All posts in Enterprise Architecture

What is Domain-Driven Design?

Over the last decade or two, the philosophy of Domain-Driven Design, or DDD for short, has developed as an undercurrent in the object community. The premise of DDD is two-fold:

  • For most software projects, the primary focus should be on the domain and domain logic
  • Complex domain designs should be based on a model.
Domain-driven design is not a technology or a methodology. It is a way of thinking and a set of priorities, aimed at accelerating software projects that have to deal with complicated domains.

To accomplish that goal, teams need an extensive set of design practices, techniques and principles. Refining and applying these techniques will be the subject of discussion for this site, generally starting from the language of patterns laid out in Domain-Driven Design, by Eric Evans.

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Does this sound familiar?

You have probably been to a presentation or a sales pitch where you have heard things like:

We bring Cloud based solutions into your development environment with an Agile methodology that ensures Lean delivery on-time and on-budget.

Next time you hear something like this, try asking if he or she can describe two parts of the Agile Manifesto? Chances are that he or she cannot.

Why is that so? The reason is that Agile and Lean is the new super hot buzz word, the silver bullet to solve everything, the war to end all wars. The problem is not that that most people do not do Agile properly but merely use it as a selling point. The problem is that very few managers can tell the difference. Can you?

It is actually quite simple

Agile is basically about communication, trust and accountability. Thats it!

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Why you need a simple technical setup

You need a simple technical setup because you need to have full control over your production line. An overly complex technical setup means that you cannot support your business with the functionality they need, when they need it. This again leads to loss of revenue.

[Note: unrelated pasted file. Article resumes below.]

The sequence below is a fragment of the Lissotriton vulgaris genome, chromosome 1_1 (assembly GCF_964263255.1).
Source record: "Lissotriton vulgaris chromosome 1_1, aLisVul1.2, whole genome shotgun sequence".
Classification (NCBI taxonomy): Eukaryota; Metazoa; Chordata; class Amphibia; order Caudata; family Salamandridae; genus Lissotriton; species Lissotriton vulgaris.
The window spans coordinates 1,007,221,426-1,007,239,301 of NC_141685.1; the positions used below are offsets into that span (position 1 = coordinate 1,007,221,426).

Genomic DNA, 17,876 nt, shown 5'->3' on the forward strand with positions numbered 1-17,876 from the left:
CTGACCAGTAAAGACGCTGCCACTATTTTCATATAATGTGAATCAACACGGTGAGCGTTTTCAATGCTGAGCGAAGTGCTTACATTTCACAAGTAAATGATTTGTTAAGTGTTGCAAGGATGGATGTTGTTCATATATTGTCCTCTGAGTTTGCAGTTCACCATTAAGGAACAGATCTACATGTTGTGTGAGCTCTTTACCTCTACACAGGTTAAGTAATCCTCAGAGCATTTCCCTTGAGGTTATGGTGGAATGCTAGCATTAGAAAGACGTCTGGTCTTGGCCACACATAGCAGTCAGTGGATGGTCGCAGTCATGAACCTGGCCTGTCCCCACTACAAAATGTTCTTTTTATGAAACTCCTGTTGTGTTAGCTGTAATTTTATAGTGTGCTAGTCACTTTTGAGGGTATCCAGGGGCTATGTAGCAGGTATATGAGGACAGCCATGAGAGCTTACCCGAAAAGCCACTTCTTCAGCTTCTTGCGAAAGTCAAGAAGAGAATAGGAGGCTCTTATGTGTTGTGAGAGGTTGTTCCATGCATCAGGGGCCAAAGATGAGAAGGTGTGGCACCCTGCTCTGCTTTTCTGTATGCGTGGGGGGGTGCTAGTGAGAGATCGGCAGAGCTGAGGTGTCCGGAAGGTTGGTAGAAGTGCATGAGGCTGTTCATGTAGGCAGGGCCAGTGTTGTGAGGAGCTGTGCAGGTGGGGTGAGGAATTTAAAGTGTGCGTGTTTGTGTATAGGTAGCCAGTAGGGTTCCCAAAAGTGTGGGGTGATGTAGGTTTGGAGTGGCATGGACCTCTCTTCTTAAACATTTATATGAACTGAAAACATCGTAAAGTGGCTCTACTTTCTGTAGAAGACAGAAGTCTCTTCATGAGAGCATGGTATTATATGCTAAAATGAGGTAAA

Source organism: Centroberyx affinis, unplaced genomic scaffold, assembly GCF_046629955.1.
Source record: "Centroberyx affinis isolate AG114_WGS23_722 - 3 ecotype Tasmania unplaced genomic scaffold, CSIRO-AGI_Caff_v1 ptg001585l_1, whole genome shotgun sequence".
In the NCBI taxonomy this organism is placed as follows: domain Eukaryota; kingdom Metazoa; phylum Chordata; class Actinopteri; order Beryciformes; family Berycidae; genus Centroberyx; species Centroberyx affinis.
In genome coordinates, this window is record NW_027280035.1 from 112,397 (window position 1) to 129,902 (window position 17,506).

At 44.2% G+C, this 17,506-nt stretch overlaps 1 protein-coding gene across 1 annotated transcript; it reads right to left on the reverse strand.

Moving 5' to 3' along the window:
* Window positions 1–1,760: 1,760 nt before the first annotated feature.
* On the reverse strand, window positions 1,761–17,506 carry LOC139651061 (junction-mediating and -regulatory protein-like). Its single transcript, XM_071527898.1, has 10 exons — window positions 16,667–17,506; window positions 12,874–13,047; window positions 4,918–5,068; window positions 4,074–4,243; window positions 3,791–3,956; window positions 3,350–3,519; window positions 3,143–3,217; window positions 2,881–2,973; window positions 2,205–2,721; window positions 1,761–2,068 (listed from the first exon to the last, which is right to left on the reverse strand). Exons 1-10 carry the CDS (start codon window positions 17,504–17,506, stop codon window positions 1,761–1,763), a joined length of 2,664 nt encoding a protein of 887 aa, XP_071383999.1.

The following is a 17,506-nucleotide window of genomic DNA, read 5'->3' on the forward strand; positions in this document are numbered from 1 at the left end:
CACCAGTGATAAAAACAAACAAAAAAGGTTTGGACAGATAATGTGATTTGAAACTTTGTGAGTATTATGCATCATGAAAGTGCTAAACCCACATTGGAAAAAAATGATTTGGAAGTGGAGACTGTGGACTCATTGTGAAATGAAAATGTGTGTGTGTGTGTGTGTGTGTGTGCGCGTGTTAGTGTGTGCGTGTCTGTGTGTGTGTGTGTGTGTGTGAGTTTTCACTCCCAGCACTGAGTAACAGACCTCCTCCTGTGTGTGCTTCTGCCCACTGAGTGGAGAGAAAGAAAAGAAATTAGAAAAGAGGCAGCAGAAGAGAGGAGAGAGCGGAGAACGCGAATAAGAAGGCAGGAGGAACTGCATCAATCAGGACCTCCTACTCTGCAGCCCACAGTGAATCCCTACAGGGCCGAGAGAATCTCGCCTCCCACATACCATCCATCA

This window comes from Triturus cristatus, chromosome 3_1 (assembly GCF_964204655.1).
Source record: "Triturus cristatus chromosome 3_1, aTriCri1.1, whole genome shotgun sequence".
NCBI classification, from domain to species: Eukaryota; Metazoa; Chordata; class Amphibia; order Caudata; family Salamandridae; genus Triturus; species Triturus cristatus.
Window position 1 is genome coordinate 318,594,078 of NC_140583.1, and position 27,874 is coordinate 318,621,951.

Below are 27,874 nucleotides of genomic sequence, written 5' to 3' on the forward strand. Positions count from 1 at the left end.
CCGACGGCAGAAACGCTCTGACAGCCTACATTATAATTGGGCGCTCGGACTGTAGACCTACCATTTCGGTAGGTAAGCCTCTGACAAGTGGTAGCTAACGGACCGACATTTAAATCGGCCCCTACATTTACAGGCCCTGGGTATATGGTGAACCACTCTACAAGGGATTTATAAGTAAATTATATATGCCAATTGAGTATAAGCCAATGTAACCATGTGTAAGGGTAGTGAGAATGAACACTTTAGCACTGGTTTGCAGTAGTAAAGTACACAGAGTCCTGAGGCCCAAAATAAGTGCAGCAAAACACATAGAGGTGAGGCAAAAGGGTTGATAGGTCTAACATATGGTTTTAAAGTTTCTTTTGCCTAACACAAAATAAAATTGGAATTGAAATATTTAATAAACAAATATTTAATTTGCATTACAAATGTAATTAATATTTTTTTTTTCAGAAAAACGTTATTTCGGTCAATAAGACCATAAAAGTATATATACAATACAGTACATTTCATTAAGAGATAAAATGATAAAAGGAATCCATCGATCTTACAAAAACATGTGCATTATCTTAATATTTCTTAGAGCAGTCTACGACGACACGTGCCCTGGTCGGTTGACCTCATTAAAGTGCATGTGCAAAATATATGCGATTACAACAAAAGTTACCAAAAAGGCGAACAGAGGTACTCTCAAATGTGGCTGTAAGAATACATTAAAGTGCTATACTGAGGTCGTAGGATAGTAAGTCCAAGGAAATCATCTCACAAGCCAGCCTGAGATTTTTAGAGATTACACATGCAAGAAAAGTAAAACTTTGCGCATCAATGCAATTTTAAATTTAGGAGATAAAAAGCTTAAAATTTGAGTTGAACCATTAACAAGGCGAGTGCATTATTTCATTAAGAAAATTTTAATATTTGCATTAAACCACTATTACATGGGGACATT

The less cogs and wheels we have in the machine, the less can go wrong. Have you ever been in a situation where you couldn’t go-live due to technical issues that you couldn’t solve? If so, then you know why a simple technical setup is a good thing.

How did it get “un-simple”?

Complex Setup
Complex Setup

Over the years our IT ecosystems have gotten more and more complex. We used to work on a single machine, using only two or three programming languages. The system landscape today is a lot more complex. Clustered servers, different sorts of server types for different tasks, a mix of data interchange formats, integration middleware, several different programming languages and a mix of different operating systems, just to name a few.

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What exactly is Cloud Computing?

Cloud Computing is, just like SOA (Service Oriented Architecture), a very overloaded word.
For some it is just that their servers are hosted outside the company walls by a local provider, Azure, Amazon, etc. For others it is also building their applications around Cloud service providers such as Azure (Service Bus, SQL, Caching, Hadoop, …), Amazon (RDS, EMR, Dynamo, ElastiCache, …) or Google App Engine.

Cloud Characteristics

Here are some of the common characteristics that surround cloud based computing:

  • Self-Service
  • Elastic Scalability (if your application is designed for it)
  • Common Networks
  • Shared Infrastructure
  • Metered Consumption

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SOA goals and realities

SOA has been long been the holy grail of Increased Business Agility and Cost Reduction which should be achieved through Increased Usability, Improved Maintainability and Redundancy Reduction.

Curious about how SOA and Microservices relate to each other? Read more on our blog.

Common SOA Realities

You have spent a considerable amount of money on technical infrastructure (e.g. Enterprise Service Bus)  trying to become more aligned to your business, but you have most likely arrived at the following realities:

  • Systems are more fragile
  • Development and Maintenance costs are higher
  • Your services are not being reused
  • You thought SOA would solve your integration problems, but they’ve gotten worse
  • No one want to build or maintain services
  • System performance is worse

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